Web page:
Alexander Lobrano’s Letter from Paris: That Great Little Place Just Around the Corner

Posted on 13 November 2012

Bistrot Capucine’s Berkel machine.

“Dear Alec, Looking forward to seeing you in a week, and to introducing you to my sons, especially the eldest, who’s seems to be just about as food mad as you are. I know you’ll be away the first two nights we’re in Paris, so I’ve been poking around your blog to see if I could find a relaxed reasonably priced and decidedly French restaurant just out the door from our hotel in the 1st arrondissement. You’ve written about some terrific sounding spots in the 1st in your book and on your blog, but what I really need is a ‘normal people’ restaurant. Anything trendy would be lost on me and the boys, as would anything too cutting edge. Sorry to bother you with this, but maybe you’d have an idea of a friendly sort of meat-and-potatoes spot that won’t break the bank but will serve us some good food, and, for dear old Dad who’ll be running this excursion and is, as you know, fond of the grape, a nice bottle of wine!”

This was the message I received a couple of weeks ago from Todd, a college friend from Pittsburgh who was taking his sons to Paris for the first time while his wife was on a long business trip in Asia, and it got me to thinking about how rare ‘normal people’ restaurants have become in the heart of Paris. With a few wonderful exceptions, only chain restaurants or slickly designed places peddling the ersatz health food that’s become the new Gallic noon-time normal for office workers–smoothies, salads, soup, etc., can afford to set up shop these days on this prime turf, and this really can make it a challenge for visitors staying in any of the many hotels in the heart of Paris, or that turf defined by the Madeleine, Place de la Concorde, the Opera Garnier and the Place Vendome, to find a reasonably priced, good quality French meal. So I gave this request some thought. I like the Bistrot Volnay a lot, but knew it would be too fashionable for Todd and his boys. Then I remembered. As luck would have it, however, I actually had found a swell little bistro in this neck of the woods a few weeks back, Le Bistrot Capucine.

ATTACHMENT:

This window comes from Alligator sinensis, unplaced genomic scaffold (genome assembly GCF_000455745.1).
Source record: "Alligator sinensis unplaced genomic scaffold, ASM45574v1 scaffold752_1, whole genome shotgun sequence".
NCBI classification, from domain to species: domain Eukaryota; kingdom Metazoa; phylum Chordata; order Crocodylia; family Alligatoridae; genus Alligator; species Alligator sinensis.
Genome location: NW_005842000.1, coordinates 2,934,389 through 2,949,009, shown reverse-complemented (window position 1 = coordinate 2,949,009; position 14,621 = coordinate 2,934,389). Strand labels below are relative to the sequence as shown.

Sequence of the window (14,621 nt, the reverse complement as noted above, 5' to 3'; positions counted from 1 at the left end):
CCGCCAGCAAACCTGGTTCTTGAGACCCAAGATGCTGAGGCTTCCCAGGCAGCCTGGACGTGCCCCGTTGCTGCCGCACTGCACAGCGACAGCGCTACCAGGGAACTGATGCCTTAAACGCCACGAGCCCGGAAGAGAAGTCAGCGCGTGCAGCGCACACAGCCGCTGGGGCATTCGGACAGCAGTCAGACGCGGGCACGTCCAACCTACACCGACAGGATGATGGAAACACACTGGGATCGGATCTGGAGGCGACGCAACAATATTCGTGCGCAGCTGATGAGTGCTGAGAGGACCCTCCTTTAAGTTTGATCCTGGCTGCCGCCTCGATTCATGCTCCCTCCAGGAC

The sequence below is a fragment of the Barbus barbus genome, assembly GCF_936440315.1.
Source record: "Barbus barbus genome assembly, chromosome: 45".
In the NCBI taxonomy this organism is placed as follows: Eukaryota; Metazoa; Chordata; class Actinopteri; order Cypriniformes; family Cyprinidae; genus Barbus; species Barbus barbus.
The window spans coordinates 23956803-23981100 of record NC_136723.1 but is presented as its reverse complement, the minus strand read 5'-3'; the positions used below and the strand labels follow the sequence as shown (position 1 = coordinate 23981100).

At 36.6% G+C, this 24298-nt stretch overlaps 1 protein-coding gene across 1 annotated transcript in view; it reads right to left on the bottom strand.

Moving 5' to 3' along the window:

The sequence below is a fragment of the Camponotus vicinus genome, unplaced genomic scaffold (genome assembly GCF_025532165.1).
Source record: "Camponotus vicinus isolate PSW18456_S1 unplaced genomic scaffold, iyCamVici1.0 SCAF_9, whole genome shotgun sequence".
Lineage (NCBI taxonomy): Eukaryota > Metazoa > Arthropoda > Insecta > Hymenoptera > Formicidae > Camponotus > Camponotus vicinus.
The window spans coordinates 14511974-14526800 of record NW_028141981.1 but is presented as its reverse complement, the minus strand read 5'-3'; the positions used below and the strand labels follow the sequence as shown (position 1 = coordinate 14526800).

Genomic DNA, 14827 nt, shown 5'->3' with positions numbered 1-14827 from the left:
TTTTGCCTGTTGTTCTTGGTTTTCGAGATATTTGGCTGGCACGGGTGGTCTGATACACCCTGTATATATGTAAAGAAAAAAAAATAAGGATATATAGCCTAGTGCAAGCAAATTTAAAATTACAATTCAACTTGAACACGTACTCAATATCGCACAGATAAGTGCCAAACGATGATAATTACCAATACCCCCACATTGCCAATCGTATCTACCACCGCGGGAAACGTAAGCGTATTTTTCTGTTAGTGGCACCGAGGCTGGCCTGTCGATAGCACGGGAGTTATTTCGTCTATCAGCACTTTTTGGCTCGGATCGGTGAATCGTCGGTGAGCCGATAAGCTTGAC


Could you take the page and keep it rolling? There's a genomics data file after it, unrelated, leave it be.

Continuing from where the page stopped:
I’d met a friend who’s a hotel executive for lunch, and he told me that this friendly little spot with a gorgeous red Berkel slicing machine on the bar (anyone want to know what I’d like for Christmas? Yes! And the machine’s painted the very same red as Santa Claus’s jacket. Alas, these things run around $5000)–always a good sign, is not only his go-to spot for lunch but favorite new place to have a cave-man dinner, since it just started serving a swell small plate and côte de bœuf only menu in the evening.